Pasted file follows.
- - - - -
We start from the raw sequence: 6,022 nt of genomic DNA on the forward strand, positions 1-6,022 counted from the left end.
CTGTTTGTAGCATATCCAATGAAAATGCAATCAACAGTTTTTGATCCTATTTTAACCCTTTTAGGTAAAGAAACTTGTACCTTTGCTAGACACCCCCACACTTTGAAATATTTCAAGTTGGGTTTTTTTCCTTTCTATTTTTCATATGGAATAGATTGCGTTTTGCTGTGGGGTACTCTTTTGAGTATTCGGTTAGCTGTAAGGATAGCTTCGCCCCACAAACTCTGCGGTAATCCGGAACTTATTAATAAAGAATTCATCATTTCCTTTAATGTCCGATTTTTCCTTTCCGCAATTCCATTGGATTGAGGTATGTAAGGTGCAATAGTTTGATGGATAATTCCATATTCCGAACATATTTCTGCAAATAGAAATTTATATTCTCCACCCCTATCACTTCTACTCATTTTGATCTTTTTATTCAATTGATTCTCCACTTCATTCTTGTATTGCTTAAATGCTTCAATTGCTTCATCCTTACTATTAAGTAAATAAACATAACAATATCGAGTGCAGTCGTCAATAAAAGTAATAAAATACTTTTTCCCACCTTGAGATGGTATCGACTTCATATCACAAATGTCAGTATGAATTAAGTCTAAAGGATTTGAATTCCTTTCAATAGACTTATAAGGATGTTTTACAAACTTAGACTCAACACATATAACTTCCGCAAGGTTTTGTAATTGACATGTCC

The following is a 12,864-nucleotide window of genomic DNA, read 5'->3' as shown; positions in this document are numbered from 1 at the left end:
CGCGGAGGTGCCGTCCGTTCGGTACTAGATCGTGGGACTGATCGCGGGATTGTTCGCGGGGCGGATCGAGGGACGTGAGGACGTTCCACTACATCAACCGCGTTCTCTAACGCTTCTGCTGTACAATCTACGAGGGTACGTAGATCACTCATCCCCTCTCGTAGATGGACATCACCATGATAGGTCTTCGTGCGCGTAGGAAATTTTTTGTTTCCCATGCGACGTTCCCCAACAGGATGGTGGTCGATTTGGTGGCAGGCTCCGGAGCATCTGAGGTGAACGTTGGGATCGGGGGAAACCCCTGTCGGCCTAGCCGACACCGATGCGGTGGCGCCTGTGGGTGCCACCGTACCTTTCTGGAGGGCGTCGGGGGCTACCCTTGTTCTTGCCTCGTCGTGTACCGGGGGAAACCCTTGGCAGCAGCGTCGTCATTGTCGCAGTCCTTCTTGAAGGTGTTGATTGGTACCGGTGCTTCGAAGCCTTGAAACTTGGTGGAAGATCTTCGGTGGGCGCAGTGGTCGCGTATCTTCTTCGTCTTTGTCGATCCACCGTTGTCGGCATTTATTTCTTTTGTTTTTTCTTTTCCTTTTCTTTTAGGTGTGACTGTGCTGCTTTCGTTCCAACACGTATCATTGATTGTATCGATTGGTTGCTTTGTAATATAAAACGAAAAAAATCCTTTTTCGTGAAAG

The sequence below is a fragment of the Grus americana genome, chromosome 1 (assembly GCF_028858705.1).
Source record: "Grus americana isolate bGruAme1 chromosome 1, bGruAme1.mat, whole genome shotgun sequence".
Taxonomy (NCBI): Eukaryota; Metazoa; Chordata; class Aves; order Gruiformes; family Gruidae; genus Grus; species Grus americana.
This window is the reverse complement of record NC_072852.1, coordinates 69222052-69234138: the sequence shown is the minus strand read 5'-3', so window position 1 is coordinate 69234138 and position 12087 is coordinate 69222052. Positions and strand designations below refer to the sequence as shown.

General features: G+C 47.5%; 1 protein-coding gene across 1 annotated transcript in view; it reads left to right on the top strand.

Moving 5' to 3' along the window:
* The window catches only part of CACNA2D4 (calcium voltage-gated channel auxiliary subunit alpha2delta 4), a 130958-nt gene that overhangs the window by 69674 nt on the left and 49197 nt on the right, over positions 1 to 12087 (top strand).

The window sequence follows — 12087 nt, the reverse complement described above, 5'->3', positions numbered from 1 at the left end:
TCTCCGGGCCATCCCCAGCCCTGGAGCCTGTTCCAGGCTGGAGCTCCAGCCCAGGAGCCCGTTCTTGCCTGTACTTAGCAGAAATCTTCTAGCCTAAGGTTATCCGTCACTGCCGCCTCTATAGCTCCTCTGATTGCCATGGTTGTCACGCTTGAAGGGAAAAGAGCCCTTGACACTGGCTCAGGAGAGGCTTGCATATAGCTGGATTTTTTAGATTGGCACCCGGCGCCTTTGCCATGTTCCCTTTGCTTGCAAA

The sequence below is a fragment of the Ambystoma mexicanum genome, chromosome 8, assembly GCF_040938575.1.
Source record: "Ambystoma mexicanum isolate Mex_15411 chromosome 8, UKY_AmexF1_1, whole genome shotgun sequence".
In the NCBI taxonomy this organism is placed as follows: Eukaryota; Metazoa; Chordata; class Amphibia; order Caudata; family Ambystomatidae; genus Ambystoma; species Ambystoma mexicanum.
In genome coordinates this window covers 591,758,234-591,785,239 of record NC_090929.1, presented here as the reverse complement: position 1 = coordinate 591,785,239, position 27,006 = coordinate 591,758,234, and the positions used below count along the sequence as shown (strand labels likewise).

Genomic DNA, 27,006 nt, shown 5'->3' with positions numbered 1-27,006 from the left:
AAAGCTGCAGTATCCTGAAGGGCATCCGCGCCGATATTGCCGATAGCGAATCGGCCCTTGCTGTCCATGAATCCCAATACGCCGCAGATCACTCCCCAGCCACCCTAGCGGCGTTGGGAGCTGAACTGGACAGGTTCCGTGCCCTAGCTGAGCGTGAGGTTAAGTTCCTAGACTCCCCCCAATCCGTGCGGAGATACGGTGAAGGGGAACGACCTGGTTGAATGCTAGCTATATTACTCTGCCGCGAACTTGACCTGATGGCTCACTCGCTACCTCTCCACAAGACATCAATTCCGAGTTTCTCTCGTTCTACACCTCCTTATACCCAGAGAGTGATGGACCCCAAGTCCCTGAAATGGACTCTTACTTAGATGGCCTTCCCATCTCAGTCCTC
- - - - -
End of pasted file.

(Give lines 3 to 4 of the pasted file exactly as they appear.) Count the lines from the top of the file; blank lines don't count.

The following is a 12,864-nucleotide window of genomic DNA, read 5'->3' as shown; positions in this document are numbered from 1 at the left end:
CGCGGAGGTGCCGTCCGTTCGGTACTAGATCGTGGGACTGATCGCGGGATTGTTCGCGGGGCGGATCGAGGGACGTGAGGACGTTCCACTACATCAACCGCGTTCTCTAACGCTTCTGCTGTACAATCTACGAGGGTACGTAGATCACTCATCCCCTCTCGTAGATGGACATCACCATGATAGGTCTTCGTGCGCGTAGGAAATTTTTTGTTTCCCATGCGACGTTCCCCAACAGGATGGTGGTCGATTTGGTGGCAGGCTCCGGAGCATCTGAGGTGAACGTTGGGATCGGGGGAAACCCCTGTCGGCCTAGCCGACACCGATGCGGTGGCGCCTGTGGGTGCCACCGTACCTTTCTGGAGGGCGTCGGGGGCTACCCTTGTTCTTGCCTCGTCGTGTACCGGGGGAAACCCTTGGCAGCAGCGTCGTCATTGTCGCAGTCCTTCTTGAAGGTGTTGATTGGTACCGGTGCTTCGAAGCCTTGAAACTTGGTGGAAGATCTTCGGTGGGCGCAGTGGTCGCGTATCTTCTTCGTCTTTGTCGATCCACCGTTGTCGGCATTTATTTCTTTTGTTTTTTCTTTTCCTTTTCTTTTAGGTGTGACTGTGCTGCTTTCGTTCCAACACGTATCATTGATTGTATCGATTGGTTGCTTTGTAATATAAAACGAAAAAAATCCTTTTTCGTGAAAG